Carly Fiorina

AGE: 48

CLAIM TO FAME: Executed the largest merger of its kind in history with Hewlett-Packard Co.'s acquisition of Compaq Computer Corp. Prior to working at HP, as the first woman to be named a top female executive at AT&T Corp., she guided the spin-off and IPO of Lucent Technologies Inc.

WHAT SHE'S DOING NOW: Chairman and CEO of HP

What drives the consolidation that the HP/Compaq merger exemplified, and how long will those drivers continue to exist? There are a couple things that drive consolidation -- customers' absolute requirement for interoperability and for a more global-scale and solutions-based orientation. That's a trend that will continue into the foreseeable future. The software industry is going to consolidate; you'll see the services industry continue to consolidate. You will have players with scope and scale that win.

Carly Fiorina, HP chairman and CEO
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Carly Fiorina, HP chairman and CEO
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As a former telecommunications company executive, to what do you attribute the severe downturn in the telecom sector, and what will it take for it to recover? And did you foresee any of this happening? Well, I'll tell you the piece that I think in retrospect was clear: ... Through both regulation and legislation, a false set of economics was created.

You had on the supply side a whole set of companies who were building capacity based upon economic models that were driven by regulation and legislation, not dollars and cents. And on the demand side you have a set of constraints, in part driven by economics. For example, broadband isn't getting deployed aggressively because companies who have the capability to deploy it can't see how to get an adequate return on their investment. So we've got demand and supply issues that have been exacerbated by how legislation and regulation have been put together. And until we solve those, I don't think telecom can come back. I think that's a serious issue for the economy and for the IT industry. And, frankly, consolidation in telecom has to occur as well, on both the service provider side and the network equipment side.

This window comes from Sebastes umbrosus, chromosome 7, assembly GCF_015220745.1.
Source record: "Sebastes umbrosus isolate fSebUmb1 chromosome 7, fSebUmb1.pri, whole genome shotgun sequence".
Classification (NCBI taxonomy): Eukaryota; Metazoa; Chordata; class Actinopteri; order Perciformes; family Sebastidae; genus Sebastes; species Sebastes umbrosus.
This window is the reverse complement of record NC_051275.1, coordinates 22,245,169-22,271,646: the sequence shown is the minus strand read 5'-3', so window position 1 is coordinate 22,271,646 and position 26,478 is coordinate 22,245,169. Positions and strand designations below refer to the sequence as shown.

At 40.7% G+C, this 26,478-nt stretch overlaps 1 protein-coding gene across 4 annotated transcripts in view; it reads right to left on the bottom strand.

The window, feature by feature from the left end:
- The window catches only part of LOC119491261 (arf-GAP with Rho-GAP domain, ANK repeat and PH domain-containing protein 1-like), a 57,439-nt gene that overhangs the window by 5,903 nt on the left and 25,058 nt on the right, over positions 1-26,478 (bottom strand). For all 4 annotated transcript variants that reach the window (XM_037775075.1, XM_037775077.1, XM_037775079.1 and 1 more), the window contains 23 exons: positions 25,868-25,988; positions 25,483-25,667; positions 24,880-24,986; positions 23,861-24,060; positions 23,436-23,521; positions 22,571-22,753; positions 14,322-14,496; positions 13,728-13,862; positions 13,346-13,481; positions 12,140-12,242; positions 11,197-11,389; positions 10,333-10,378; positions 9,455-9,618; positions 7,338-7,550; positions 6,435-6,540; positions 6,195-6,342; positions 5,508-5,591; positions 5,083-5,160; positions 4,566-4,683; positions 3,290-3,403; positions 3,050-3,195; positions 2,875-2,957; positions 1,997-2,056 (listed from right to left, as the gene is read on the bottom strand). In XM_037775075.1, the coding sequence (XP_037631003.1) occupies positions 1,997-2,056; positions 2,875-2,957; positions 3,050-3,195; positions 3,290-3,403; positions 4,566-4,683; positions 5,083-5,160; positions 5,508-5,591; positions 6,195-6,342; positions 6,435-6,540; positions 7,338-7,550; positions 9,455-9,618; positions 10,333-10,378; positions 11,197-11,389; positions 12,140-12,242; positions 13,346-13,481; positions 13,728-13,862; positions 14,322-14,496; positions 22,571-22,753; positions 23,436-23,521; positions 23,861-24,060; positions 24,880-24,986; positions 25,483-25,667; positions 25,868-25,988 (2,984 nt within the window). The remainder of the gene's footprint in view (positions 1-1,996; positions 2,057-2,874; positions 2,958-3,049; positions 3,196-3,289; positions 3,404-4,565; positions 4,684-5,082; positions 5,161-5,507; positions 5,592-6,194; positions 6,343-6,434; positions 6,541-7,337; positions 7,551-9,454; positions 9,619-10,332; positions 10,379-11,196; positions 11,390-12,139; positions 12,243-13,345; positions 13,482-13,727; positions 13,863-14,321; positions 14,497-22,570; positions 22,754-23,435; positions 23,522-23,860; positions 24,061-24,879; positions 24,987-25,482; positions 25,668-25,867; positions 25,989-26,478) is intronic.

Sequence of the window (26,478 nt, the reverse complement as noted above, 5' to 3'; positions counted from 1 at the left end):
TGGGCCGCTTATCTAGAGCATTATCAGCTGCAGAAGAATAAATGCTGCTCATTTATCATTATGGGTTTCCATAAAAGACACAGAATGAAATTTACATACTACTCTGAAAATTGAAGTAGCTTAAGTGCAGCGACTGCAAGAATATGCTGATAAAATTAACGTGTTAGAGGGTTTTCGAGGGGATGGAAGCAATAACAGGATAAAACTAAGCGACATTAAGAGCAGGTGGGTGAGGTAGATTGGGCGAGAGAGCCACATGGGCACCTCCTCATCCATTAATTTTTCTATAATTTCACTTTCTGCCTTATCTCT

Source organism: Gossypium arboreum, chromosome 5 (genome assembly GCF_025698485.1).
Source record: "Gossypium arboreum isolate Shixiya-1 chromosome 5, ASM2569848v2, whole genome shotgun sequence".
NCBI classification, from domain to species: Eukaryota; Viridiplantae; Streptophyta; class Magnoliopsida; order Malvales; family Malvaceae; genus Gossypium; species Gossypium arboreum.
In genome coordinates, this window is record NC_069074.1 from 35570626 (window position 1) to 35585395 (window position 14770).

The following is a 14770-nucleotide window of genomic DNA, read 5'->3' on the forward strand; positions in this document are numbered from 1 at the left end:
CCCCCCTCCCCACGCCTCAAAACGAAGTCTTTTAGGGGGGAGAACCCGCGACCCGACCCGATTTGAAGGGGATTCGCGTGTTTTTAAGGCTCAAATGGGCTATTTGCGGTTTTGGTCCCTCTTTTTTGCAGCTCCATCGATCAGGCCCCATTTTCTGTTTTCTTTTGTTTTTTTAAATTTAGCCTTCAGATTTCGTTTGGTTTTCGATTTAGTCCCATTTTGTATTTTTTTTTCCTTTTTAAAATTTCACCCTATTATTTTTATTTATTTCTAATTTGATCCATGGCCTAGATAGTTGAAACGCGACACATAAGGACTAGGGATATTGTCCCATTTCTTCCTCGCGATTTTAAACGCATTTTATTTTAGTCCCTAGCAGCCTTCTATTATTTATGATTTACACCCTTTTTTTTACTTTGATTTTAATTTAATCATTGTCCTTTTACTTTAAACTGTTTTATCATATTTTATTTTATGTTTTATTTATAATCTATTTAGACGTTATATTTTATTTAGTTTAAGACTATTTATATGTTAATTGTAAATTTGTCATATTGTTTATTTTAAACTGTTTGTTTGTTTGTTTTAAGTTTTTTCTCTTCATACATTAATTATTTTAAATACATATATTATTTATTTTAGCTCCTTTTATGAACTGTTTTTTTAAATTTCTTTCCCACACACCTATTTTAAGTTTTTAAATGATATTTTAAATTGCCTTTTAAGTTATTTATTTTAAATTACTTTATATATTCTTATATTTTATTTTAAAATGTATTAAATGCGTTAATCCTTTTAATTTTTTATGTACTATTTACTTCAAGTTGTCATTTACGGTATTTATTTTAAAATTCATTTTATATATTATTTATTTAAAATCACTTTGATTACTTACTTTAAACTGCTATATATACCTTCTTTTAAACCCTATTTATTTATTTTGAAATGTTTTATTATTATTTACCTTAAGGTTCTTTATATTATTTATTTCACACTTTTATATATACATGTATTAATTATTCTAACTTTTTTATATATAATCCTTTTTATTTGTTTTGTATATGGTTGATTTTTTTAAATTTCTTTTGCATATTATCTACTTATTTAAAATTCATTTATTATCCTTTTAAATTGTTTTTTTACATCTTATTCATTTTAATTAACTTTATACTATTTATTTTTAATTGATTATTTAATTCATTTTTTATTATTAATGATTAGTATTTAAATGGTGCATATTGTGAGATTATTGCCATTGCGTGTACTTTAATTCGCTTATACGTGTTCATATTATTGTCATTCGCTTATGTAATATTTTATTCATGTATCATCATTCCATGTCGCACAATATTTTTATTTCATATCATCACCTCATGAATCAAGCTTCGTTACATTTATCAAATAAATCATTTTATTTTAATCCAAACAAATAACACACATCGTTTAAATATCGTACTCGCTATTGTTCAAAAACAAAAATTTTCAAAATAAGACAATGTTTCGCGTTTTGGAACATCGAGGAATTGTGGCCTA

So some degree of consolidation will have to be permitted. And we have to take another look at the regulation and the legislation that impinges on the telecom industry. It's not a popular view right now, but I think that's what's required.

Where do you want HP to focus its research and development efforts over the next five to 10 years? Let me parse it into two parts. First, if you look at the set of businesses we are in -- imaging and printing, particularly; enterprise systems -- those are both R&D-intensive, and we need to continue to stay on top of what's required there -- we need to continue to make those investments.

But beyond that, at a higher level, what we really are focused on in terms of R&D is manageability and interoperability, both of which are critically important. We are making some investments in core technologies that we think have the opportunity to change the game. Core technologies like nanotechnology, like atomic-resolution storage -- really applying biology to the process of microprocessors and storage.